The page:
It’s not too late to make a difference by taking action as part of our virtual lobby day, just click here.

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We Haven't Given Up on Healthy Utah

Guest Blogger: Marc Watterson, Utah Government Relations Director 

The 2015 Legislative Session has finally come to end and while there are important issues that have yet to be resolved, we can be proud of the efforts we have engaged in and the results we were able to see.

Top of mind for many people the past few months has been the status of Healthy Utah. In the years I have spent following and being a part of the political scene here in Utah I have never witnessed a more important – yet politically galvanizing – issue as this. And while the result at the end of session was not what any of us were hoping for (nothing was passed) the important thing is that this issue is far from over. As long as the “coverage gap” continues to exist there will be a need to help those who most need affordable access to healthcare.

Over the next 4 months a group comprised of Governor Herbert, Lt. Governor Cox, Senate President Niederhauser, Speaker Hughes, Senator Shiozawa, and Representative Dunnigan will hammer out the details of a compromise that will address the “coverage gap” here in Utah. I am hopeful that by the end of this summer we will have a bill passed by the legislature that finds the delicate balance between providing for those Utahns who are in need while ensuring that our financial obligations are taken care of now and into the future.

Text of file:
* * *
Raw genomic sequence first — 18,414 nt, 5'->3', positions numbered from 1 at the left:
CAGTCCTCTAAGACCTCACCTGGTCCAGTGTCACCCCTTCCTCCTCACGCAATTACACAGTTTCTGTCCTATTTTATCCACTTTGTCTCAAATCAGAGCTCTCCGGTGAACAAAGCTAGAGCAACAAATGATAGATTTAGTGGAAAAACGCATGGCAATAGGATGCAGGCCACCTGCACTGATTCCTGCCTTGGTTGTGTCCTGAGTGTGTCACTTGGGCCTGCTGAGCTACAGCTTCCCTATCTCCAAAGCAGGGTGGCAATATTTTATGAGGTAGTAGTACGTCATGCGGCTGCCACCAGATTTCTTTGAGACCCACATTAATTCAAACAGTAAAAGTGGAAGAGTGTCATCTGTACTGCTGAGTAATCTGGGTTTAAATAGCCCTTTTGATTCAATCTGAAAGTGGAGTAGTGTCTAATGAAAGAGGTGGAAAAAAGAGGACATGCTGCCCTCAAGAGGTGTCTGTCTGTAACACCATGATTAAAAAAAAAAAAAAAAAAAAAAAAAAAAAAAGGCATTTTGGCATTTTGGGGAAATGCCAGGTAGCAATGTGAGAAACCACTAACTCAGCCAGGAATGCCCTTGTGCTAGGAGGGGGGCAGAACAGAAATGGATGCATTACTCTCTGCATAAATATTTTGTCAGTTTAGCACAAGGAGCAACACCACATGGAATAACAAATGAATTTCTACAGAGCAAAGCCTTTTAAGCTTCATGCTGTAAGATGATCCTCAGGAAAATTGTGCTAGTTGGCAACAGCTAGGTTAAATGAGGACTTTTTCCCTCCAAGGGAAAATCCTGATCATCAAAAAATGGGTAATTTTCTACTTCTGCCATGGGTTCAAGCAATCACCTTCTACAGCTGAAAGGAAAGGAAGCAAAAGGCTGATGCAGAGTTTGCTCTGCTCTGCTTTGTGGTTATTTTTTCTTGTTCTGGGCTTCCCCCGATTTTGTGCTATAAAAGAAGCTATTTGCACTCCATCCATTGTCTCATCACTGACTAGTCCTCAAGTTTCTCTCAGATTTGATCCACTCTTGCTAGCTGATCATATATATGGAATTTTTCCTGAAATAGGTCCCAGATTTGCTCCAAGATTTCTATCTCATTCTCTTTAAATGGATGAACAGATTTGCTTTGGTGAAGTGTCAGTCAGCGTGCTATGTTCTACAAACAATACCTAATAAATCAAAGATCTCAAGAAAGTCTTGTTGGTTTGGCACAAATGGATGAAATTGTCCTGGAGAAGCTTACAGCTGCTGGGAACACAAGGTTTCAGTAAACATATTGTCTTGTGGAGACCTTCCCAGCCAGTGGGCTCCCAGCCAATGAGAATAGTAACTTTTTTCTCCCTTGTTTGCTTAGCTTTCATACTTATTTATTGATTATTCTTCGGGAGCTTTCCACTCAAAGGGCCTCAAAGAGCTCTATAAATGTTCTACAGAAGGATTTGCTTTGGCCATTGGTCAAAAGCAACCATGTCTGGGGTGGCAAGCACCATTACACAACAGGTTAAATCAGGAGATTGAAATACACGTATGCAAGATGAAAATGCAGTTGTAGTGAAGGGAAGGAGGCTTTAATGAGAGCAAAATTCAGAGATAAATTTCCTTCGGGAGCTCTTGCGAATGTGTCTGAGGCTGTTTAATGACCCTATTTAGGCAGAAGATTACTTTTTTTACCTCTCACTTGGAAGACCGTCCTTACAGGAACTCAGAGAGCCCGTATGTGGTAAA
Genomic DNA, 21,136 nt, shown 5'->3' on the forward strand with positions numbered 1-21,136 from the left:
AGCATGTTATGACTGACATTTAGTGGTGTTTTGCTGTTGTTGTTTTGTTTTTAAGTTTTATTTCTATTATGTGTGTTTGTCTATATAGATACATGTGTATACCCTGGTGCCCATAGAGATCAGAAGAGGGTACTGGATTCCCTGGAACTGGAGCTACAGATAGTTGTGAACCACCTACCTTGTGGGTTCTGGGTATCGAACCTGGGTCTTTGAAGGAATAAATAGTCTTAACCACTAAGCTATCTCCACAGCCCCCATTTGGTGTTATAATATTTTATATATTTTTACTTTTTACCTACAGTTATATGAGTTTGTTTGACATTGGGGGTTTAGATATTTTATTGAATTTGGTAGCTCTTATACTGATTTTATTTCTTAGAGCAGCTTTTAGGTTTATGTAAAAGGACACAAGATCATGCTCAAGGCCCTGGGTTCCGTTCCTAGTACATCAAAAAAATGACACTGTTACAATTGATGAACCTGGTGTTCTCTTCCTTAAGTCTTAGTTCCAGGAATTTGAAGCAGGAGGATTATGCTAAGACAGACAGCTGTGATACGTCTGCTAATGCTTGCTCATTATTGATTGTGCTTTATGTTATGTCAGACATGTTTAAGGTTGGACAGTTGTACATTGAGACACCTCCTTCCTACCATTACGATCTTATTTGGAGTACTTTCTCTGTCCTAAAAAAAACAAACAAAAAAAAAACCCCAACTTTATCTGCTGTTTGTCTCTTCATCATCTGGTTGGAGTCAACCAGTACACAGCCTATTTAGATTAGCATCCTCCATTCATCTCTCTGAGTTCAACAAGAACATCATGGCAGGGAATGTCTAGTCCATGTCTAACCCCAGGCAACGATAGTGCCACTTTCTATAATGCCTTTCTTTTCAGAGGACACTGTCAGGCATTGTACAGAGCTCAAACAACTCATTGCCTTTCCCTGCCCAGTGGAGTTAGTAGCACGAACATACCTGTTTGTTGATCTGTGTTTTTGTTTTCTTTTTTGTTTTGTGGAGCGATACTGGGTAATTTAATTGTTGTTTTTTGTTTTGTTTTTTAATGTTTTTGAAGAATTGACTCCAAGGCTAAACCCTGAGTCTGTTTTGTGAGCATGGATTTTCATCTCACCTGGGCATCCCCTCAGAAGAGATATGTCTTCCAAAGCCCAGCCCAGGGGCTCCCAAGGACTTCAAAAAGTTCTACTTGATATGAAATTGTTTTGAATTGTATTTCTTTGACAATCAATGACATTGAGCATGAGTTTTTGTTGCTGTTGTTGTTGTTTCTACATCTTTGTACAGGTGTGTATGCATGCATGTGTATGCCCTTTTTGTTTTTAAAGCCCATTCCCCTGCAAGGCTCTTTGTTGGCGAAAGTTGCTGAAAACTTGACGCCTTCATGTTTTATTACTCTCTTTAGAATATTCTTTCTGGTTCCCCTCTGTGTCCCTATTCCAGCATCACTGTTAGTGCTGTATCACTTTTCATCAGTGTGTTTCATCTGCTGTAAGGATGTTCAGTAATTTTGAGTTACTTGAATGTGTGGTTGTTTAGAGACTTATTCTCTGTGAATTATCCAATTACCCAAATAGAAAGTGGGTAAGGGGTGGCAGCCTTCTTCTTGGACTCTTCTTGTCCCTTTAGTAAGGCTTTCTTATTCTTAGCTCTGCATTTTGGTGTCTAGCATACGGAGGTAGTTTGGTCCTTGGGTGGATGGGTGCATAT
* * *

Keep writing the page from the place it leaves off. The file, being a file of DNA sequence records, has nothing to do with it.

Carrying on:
A bright spot this legislative session was a bill that we hadn’t reported on before. Early in the session Senator Vickers proposed and ultimately passed legislation that dealt with the construction of new schools here in the state. I was drawn to this legislation in light of the work we have been doing with UDOT’s Safe Routes to School program. They indicated that they receive many applications each year from schools asking for financial help with infrastructure projects around their schools (sidewalks, crosswalks, safety zones, etc.).